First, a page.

I really never intended this list to be posted posthumously, but so goes mortality. Jim Hall, my favorite jazz guitarist (there, I said it) made it to a ripe old 83, but we will still feel the loss. When discussing the most influential contemporary guitarists (John Scofield, Bill Frisell, Pat Metheny) the most potent common thread is their unabashed love for Jim Hall. And what’s not to love? I’m only glad that not only I but my daughter got to hear him live on multiple occasions.
My own introduction to his music was very non-linear. I read about him as an up-and-coming player and determined that he must be “introspective” and “sensitive” . . . which by then I’d learned was code for the antithesis of emotionally potent and soulful and grooving. After too long in the dark, I opened up to his music (first through Sonny Rollins’ The Bridge and his work with Bill Evans, another white musician I initially felt obligated to dismiss for similar reasons) and quickly discovered him to be not only a superlative guitarist, but truly one of the most compelling voices in jazz history.
This list neglects classic sides from his own discography as a leader as well as sessions by Chico Hamilton, Bob Brookmeyer, Paul Desmond, Sonny Stitt, Gerry Mulligan, Helen Merrill, John Lewis and many others. These are just some potent highlights from my own relationship with his music.
1 ) “Stompin’ at the Savoy” by Art Farmer (from Live at the Half Note)
I can’t even THINK about this track without grinning. This quartet is one of my favorite small ensembles in jazz, and this track contains one of my favorite guitar solos, period, a clinic in fluency and creative flow.
2 ) “God Bless the Child” by Sonny Rollins (from The Bridge)
Jim Hall’s work with Sonny Rollins was consistently stellar, and his playing on ballads was (argh, I can’t believe I’m using the past tense) lyrical on a level rivaled by few in jazz history. Put it together and we have a classic moment from a classic album.
3 ) “My Funny Valentine” by Bill Evans and Jim Hall (from Undercurrent)
The first of numerous duets on this list, this performance is otherworldly in its potency. It was hard to leave off Jim’s work on Bill’s Interplay record (with Freddie Hubbard, Paul Chambers and “Philly” Joe Jones) but this performance is just too important to me.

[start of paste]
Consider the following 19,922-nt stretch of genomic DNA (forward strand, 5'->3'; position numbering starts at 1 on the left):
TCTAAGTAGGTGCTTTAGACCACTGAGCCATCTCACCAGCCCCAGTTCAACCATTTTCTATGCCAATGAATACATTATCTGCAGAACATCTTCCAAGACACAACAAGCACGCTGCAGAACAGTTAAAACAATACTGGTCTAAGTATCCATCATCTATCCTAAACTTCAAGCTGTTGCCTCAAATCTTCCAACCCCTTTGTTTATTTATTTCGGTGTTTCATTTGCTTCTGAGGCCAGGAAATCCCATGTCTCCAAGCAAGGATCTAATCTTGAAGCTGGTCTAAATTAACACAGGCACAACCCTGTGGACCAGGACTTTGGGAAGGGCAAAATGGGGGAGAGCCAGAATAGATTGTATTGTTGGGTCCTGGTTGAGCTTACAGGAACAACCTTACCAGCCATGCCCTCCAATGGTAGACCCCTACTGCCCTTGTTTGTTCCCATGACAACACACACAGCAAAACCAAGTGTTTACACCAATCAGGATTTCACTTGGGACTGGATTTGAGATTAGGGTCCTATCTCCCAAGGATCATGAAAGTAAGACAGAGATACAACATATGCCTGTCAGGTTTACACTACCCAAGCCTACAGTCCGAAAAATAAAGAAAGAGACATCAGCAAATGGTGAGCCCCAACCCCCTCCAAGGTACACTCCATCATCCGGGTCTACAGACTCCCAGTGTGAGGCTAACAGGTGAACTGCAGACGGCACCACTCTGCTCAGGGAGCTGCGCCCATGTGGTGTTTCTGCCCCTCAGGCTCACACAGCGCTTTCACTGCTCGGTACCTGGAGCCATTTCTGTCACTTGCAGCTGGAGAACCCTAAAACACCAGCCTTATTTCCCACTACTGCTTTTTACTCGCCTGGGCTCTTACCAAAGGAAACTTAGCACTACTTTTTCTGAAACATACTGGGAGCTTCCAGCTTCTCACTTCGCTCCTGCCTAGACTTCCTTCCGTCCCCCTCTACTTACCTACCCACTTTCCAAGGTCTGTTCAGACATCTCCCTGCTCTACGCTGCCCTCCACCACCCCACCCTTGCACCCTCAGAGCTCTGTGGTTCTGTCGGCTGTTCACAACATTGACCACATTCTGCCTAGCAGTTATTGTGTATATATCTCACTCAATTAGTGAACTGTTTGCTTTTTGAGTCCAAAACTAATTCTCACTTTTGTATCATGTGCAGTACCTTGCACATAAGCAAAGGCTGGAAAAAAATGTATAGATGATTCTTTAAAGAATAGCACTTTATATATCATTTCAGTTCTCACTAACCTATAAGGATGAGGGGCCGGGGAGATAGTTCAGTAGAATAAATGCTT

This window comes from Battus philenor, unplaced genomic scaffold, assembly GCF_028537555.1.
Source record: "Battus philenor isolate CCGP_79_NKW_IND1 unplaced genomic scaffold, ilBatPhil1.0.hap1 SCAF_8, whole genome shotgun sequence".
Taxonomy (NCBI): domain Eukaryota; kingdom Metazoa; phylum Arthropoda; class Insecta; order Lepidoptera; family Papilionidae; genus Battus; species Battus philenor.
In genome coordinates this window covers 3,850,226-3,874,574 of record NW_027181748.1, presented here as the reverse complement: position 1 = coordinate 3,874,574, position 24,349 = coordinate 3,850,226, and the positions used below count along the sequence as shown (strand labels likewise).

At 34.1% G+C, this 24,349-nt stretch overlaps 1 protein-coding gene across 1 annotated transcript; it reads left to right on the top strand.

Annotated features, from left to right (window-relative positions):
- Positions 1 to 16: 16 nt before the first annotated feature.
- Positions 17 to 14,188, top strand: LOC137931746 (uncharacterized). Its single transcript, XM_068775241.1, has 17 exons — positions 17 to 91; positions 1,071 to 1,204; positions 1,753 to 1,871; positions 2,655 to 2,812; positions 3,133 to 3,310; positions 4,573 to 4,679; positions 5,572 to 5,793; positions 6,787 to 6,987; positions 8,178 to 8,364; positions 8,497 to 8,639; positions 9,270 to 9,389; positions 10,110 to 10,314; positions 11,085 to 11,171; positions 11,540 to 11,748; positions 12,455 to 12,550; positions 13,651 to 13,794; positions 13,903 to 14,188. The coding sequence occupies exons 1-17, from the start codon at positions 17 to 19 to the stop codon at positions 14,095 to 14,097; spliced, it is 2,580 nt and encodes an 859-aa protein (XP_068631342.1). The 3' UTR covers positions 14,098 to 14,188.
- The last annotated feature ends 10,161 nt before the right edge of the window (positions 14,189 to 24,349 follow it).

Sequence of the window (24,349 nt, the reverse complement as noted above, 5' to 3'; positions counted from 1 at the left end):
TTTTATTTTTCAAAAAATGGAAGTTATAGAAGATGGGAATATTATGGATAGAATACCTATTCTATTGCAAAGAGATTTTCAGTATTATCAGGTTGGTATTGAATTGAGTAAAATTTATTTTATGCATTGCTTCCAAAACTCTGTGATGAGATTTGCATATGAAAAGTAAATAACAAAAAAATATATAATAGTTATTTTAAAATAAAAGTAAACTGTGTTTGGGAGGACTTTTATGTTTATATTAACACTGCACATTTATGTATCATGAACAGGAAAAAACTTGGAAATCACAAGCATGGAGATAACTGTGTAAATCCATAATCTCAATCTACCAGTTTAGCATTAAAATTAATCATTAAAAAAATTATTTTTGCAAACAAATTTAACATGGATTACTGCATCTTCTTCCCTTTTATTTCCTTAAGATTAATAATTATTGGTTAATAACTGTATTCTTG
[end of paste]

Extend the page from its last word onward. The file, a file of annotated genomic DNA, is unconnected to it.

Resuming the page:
4 ) “Concierto de Aranjuez” (from Concierto)
Those whose straight-ahead jazz aesthetics cause them to dismiss the 1970s CTI sound are missing out on this gem. Along with Paul Desmond, Chet Baker, Sir Roland Hanna, Ron Carter and Steve Gadd, Hall offers up my personal favorite (sorry Miles! Sorry Gil! Sorry Chick!) jazz interpretation of the second movement of Rodrigo’s concerto on this 19 minute tour de force.
5 ) “St. Thomas” by Ron Carter and Jim Hall (from Alone Together)
I’m hard pressed to think of any two people more adept at the duo setting in jazz than Jim and Ron, and the two of them together had a truly special synergy. Every track on this album is lovely, so I picked this jaunty version of one of Jim’s signature tunes.
6 ) “Body and Soul” (from Magic Meeting)
From a 2004 live date at the Village Vanguard, this represents both more of Jim’s wonderful ballad work and his warm rapport with the latter-day trio of Lewis Nash and Scott Colley.
7 ) “All the Things You Are” (from Jim Hall’s Three; reissued on Hallmarks)
Featuring drummer Akira Tana and longtime associate Steve LaSpina on bass, this swinging and interactive piece is my favorite from the first Jim Hall album I ever owned (or technically borrowed and never gave back – sorry!).
8 ) “Three Kinds of Blues” by Jimmy Giuffre (from Jimmy Giuffre 3)
One of Jim’s first prominent gigs was in the “chamber” trio of multi-reed player Jimmy Giuffre. Jim manages to be sensitive and soulful, filling out the sound in the drum-less group without ever being overbearing.
9 ) “Masters of War” with Bill Frisell (from Hemispheres)
One more duo here, this with disciple Bill Frisell. This gets extra-points both for its striking modernity and for representing Jim’s unusual frankness (for a jazz musician) about the weighty topic of war and peace.
10 ) “Broadway” by Hampton Hawes (from All Night Session, Vol. 1)
Jim was still in his 20s when called on to join Hampton Hawes (a similarly hard-to-pigeonhole musician) for these classic sessions. This is one of several examples showing that his reputation for lyricism sat aside his capacity to manhandle a brisk tempo.